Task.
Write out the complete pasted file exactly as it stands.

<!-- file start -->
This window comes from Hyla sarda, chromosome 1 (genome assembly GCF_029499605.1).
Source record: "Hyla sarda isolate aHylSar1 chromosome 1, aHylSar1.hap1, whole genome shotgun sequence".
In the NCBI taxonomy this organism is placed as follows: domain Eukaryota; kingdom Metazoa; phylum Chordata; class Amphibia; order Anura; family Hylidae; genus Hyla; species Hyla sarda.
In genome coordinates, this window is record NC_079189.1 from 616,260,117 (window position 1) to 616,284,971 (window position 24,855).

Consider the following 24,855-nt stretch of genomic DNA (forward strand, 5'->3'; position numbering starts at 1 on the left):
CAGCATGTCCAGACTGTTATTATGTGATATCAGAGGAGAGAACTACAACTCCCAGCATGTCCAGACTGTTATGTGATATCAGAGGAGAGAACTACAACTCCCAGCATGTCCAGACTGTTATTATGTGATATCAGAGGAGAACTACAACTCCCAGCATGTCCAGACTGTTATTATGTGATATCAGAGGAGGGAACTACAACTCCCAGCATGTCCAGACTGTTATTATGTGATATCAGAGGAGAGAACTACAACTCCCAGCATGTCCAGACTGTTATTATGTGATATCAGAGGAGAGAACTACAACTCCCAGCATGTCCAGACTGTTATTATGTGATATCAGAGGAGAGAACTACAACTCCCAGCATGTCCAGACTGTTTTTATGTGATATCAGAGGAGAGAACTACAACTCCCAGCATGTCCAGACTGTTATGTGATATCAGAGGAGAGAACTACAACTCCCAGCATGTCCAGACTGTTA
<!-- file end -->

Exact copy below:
This window comes from Hyla sarda, chromosome 1 (genome assembly GCF_029499605.1).
Source record: "Hyla sarda isolate aHylSar1 chromosome 1, aHylSar1.hap1, whole genome shotgun sequence".
In the NCBI taxonomy this organism is placed as follows: domain Eukaryota; kingdom Metazoa; phylum Chordata; class Amphibia; order Anura; family Hylidae; genus Hyla; species Hyla sarda.
In genome coordinates, this window is record NC_079189.1 from 616,260,117 (window position 1) to 616,284,971 (window position 24,855).

Consider the following 24,855-nt stretch of genomic DNA (forward strand, 5'->3'; position numbering starts at 1 on the left):
CAGCATGTCCAGACTGTTATTATGTGATATCAGAGGAGAGAACTACAACTCCCAGCATGTCCAGACTGTTATGTGATATCAGAGGAGAGAACTACAACTCCCAGCATGTCCAGACTGTTATTATGTGATATCAGAGGAGAACTACAACTCCCAGCATGTCCAGACTGTTATTATGTGATATCAGAGGAGGGAACTACAACTCCCAGCATGTCCAGACTGTTATTATGTGATATCAGAGGAGAGAACTACAACTCCCAGCATGTCCAGACTGTTATTATGTGATATCAGAGGAGAGAACTACAACTCCCAGCATGTCCAGACTGTTATTATGTGATATCAGAGGAGAGAACTACAACTCCCAGCATGTCCAGACTGTTTTTATGTGATATCAGAGGAGAGAACTACAACTCCCAGCATGTCCAGACTGTTATGTGATATCAGAGGAGAGAACTACAACTCCCAGCATGTCCAGACTGTTA